Grow Youthful: How to Slow Your Aging and Enjoy Extraordinary Health
Grow Youthful: How to Slow Your Aging and Enjoy Extraordinary Health

Inflammation

What is inflammation?

Causes of inflammation

Symptoms of inflammation

Prevention / remedies / treatment for inflammation

References

What is inflammation?

Inflammation is a healing process. It is caused by assault, injury, infection, poison, trauma or stress to some part of the body. Inflammation is not the cause of any diseases, rather it is the result of these traumas.

Inflammation is the hot, red, swollen, sometimes painful evidence of the immune system at work when there is a toxin, injury or infection. The injured cells send out a variety of chemical hormones that tell white blood cells to come and destroy the invader. They also stimulate the production of various proteins such as fibrin, which wall off the damaged areas. Other white blood cells called phagocytes and macrophages swallow and digest the invaders and damaged cells. After the injury is cleaned up, the inflammation stops, and the repair process starts.

The main protein involved with repair is collagen. Collagen is a strong yet flexible protein, and provides the structure for firm healthy skin, as well as many other body parts.

For many people today, inflammation is continually stimulated, and it continues in a chronic way rather than just being a quick and temporary healing phase. Atherosclerosis is when lesions that do not heal form on the walls of blood vessels (endothelium). Atherosclerotic plaques form like ulcers, covered by a mix of collagen, calcium, dead cells, fibrin, foam cells and damaged (oxidised) fats and cholesterol.

Causes of inflammation

Symptoms of inflammation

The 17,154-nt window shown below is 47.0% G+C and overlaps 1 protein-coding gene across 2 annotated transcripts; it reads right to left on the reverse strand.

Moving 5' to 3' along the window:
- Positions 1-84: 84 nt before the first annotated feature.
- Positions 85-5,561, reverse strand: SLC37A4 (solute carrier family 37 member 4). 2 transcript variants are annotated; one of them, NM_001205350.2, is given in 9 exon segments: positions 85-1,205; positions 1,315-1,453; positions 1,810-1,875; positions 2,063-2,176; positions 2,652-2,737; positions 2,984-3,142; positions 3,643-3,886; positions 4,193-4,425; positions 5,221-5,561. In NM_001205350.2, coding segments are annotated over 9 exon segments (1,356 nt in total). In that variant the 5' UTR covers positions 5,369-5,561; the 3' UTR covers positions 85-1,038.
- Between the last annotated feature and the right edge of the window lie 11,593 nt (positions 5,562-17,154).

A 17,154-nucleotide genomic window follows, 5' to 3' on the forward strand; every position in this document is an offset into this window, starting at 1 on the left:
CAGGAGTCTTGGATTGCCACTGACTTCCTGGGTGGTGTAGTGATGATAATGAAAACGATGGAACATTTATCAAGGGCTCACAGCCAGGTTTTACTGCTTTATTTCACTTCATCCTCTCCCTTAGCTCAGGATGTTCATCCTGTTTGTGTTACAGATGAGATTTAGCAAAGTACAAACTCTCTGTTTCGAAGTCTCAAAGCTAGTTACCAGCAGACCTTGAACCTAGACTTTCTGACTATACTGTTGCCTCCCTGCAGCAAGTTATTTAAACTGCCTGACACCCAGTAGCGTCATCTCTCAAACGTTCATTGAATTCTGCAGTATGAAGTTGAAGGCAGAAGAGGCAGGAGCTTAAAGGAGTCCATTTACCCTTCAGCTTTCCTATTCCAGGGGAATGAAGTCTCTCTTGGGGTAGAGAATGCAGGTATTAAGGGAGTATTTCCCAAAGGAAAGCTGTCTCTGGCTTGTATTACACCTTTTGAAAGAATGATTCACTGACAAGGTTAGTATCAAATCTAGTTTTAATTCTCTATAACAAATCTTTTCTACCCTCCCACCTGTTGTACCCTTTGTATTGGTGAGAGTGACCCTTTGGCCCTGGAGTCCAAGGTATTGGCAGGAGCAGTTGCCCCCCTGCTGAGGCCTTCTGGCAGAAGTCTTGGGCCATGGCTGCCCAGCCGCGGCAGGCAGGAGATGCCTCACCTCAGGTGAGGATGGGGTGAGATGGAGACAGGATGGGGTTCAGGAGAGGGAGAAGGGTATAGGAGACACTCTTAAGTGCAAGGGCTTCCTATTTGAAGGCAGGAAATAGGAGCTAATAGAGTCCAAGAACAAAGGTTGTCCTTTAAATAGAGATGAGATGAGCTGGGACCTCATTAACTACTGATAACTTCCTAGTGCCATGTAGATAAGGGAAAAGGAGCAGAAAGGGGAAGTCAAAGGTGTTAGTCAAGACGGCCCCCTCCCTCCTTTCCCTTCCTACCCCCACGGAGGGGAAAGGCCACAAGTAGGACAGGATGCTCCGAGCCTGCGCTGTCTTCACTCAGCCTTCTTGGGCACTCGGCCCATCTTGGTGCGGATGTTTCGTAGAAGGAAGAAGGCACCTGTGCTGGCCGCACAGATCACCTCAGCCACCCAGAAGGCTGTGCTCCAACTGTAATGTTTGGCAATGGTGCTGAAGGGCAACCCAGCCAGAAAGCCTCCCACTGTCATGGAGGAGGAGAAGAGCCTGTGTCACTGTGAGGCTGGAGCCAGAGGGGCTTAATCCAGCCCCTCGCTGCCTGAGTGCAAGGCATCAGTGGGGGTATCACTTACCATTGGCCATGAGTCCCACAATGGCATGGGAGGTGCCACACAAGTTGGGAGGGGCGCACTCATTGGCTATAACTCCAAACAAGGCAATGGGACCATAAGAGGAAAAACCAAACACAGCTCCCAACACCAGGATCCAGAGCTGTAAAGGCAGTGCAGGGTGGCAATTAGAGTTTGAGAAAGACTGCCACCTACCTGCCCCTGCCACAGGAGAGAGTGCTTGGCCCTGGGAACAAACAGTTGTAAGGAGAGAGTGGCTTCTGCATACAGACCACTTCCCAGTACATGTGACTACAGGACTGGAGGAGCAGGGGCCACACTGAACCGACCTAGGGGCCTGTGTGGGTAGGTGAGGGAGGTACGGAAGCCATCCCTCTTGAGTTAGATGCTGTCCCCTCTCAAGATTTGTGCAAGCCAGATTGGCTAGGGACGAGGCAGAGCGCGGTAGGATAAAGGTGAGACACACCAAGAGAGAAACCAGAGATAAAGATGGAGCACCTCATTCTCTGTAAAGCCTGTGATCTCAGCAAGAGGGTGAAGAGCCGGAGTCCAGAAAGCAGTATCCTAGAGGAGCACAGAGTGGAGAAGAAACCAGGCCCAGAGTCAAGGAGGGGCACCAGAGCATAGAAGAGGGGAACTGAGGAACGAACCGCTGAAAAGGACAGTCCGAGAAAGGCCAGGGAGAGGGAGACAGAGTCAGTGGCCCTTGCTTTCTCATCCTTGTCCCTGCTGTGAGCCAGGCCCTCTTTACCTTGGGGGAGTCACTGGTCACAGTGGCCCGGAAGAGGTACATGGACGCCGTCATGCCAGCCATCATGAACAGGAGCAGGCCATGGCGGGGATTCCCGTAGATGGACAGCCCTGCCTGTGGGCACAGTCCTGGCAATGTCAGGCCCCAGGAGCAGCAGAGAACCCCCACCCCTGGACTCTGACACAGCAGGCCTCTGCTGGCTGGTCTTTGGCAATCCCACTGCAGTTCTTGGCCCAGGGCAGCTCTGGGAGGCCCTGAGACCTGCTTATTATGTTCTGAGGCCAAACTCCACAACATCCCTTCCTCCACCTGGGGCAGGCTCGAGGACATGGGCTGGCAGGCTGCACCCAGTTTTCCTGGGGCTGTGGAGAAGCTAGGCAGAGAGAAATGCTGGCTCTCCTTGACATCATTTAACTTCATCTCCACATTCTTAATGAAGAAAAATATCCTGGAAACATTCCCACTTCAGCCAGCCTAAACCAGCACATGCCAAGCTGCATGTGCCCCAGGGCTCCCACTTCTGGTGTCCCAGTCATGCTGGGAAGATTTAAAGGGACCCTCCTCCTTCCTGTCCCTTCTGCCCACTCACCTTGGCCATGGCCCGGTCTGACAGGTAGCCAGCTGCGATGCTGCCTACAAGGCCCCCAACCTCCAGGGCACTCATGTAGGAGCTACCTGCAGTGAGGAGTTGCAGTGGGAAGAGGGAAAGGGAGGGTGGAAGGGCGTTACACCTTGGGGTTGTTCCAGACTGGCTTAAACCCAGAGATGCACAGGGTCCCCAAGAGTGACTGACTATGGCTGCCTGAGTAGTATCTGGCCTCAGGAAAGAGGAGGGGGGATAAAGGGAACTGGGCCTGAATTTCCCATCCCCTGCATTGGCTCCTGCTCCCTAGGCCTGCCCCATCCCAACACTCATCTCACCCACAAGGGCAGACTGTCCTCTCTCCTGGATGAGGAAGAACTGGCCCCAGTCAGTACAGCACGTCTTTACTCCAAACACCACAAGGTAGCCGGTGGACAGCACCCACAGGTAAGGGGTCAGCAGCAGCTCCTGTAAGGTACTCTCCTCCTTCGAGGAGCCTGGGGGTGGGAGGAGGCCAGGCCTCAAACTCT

Chronic inflammation is a widespread problem affecting the majority of modern Westernised people. It speeds up your aging and makes you sicker and weaker. It affects people of all ages.

Severe and ongoing inflammation in which the immune system is over-activated, can cause inflammatory tissue damage that eventually leads a wide variety of problems such as autism, compromised behavioural development, rheumatoid arthritis, multiple sclerosis, inflammatory bowel disease, Crohn's disease, psoriasis and other autoimmune and inflammatory diseases. In particular, there is a risk of damage to a foetus during pregnancy. Studies in experimental mice show that stimulating the mother's immune system during pregnancy causes offspring with altered gene expression in the brain, problems with behavioural development, and immune system changes and autoimmune disorders. (2)

Prevention / remedies / treatment for inflammation

Stop eating sugar and refined carbohydrates

Processed carbohydrates include breakfast cereal, processed fruit juice, cola, sports drink, bread, cake, crisps, crackers, biscuits, popcorn, pasta, sweets, pastry, batter, jam, condiments, preserved fruits, products made from wheat and flour, and virtually all processed foods because they have added sugar. The Grow Youthful Recipe Book helps you to enjoy an anti-inflammatory diet with a variety of living food and traditional recipes.

Stop polluting your body with chemicals

Processed foods and all the chemicals they contain, "golden" polyunsaturated supermarket cooking oils; soya products; man-made personal care products like toothpastes, deodorants, sunscreens, perfumes, shampoos and most soaps; household cleaning, laundry and chemicals; drugs; smoke; pollution and the chemicals in new carpets, new cars, swimming pools and municipal tap water. Grow Youthful has many ideas for lightening your toxic load. Keep your home as chemical-free as possible, and buy products made from natural ingredients that you understand.

Gum turpentine is a good anti-inflammatory remedy.

See details of remedies recommended by Grow Youthful visitors, and their experience with them.

References

1. Lee JK, Luchian T, Park Y. Effect of Regular Exercise on Inflammation Induced by Drug-resistant Staphylococcus aureus 3089 in ICR mice. Sci Rep. 2015 Nov 6;5:16364. doi: 10.1038/srep16364.

2. Gloria B. Choi, Yeong S. Yim, Helen Wong, Sangdoo Kim, Hyunju Kim, Sangwon V. Kim, Charles A. Hoeffer, Dan R. Littman, Jun R. Huh. The maternal interleukin-17a pathway in mice promotes autismlike phenotypes in offspring. Science. Published online 28 Jan 2016. DOI: 10.1126/science.aad0314.